How I "BEAT CANCER FOUR TIMES"
My story starts with feeling a burning pain in my groin. Thinking it was just a strain I ignored it for several months until it was apparent that it wasn’t going away. Going to the doctor confirmed that I had testicular cancer, and the tumor markers signified that it had spread to other organs in the body.
After having the diseased testicle removed I went back to my urologist for a follow-up consultation. He had met with a group of doctors in the area, and they all agreed that I needed a complete lymph node dissection, followed by a course of chemotherapy. I asked what a lymph node dissection was and he said that they cut you open from your chest to your pelvis. They then take out as many lymph nodes as possible.
I told my urologist that this did not sound like a fun time and that I would like to get another opinion. He gave me the name of a surgeon at the Cleveland Clinic who wanted to do the same surgery. By this time I was resigning myself to a major surgery.
My cousin Denise called me. She is a registered nurse who gave me some life changing advice. She gave me the name of a published urologist at University Hospital in Cleveland. After showing him all of my records he told me that my tumor markers had come down to normal, and that I had no signs of active cancer at the time. The only course of treatment would be keeping me under observation with follow up cat scans and blood work ups. If the cancer came back he would advise three heavy cycles of chemo and that should knock it out. (Make sure that you take all of your CT scans, x-rays, blood tests, and medical records with you so the reviewing doctor can get up to speed in a matter of minutes)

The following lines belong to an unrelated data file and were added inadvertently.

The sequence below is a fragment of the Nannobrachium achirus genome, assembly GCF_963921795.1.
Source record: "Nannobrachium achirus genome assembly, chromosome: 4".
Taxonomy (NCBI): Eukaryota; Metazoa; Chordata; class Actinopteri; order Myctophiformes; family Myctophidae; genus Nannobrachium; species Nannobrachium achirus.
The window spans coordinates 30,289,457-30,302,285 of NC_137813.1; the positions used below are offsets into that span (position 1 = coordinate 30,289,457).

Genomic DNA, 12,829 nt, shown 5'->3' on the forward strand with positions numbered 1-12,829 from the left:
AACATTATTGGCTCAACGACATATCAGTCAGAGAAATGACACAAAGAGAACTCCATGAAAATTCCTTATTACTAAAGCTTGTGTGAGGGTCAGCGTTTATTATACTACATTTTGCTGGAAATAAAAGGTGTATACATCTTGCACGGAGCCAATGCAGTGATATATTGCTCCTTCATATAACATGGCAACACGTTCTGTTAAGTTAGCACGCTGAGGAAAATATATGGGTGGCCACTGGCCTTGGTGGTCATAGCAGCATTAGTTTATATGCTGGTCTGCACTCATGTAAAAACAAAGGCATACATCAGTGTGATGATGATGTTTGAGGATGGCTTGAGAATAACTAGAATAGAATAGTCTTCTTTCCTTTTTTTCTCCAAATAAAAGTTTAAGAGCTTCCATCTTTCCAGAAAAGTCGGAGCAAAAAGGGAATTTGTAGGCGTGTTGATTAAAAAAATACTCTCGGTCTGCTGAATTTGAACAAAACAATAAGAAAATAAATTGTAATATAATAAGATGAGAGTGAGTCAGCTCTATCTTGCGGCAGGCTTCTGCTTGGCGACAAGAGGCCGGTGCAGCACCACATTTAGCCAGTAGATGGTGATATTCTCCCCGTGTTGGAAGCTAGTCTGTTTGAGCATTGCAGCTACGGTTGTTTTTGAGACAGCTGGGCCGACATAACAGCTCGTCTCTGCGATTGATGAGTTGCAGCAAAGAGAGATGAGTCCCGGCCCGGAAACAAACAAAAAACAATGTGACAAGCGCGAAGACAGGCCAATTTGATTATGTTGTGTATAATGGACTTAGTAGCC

When I posed the question that the other two surgeons wanted to do a complete lymph node dissection, he said that they were totally useless. “We haven’t done those in ten years.” That was a “water shed” moment for me. If I hadn’t gotten that last expert opinion I would have gone through a terrible surgery for nothing.
To make a long story short, the cancer reappeared a year later. When I went in for chemotherapy, my oncologist wanted me to have a “Pet Scan” done to see where the cancer had metastasized (spread) to.
Being very inquisitive, I asked how a “Pet Scan” worked. My oncologist explained that a radioactive marker is mixed with glucose (sugar) then injected into your bloodstream. A scan is then performed to see where any active cancer calls are.
My oncologist explained that cancer cells are stupid. The minute they see sugar they start eating it, and since they have the ability to eat more sugar than normal cells, they light up like Christmas trees when they’re photographed or scanned.
This was another “water shed” moment. So cancer cells thrive on sugar, very interesting. The fact that cancer cells and tumors can be detected just by the amount of radioactive glucose they have consumed should tell us something about our diet.
I also asked if a cancer patient should take vitamins, herbs, and supplements during chemotherapy or radiation? “Herbs generally should not be taken during treatment, but you can take whatever you want. I’m just not sure how it will affect the potency of the drugs being administered”, she replied. My quest to find the “Keys to Surviving Cancer” had begun.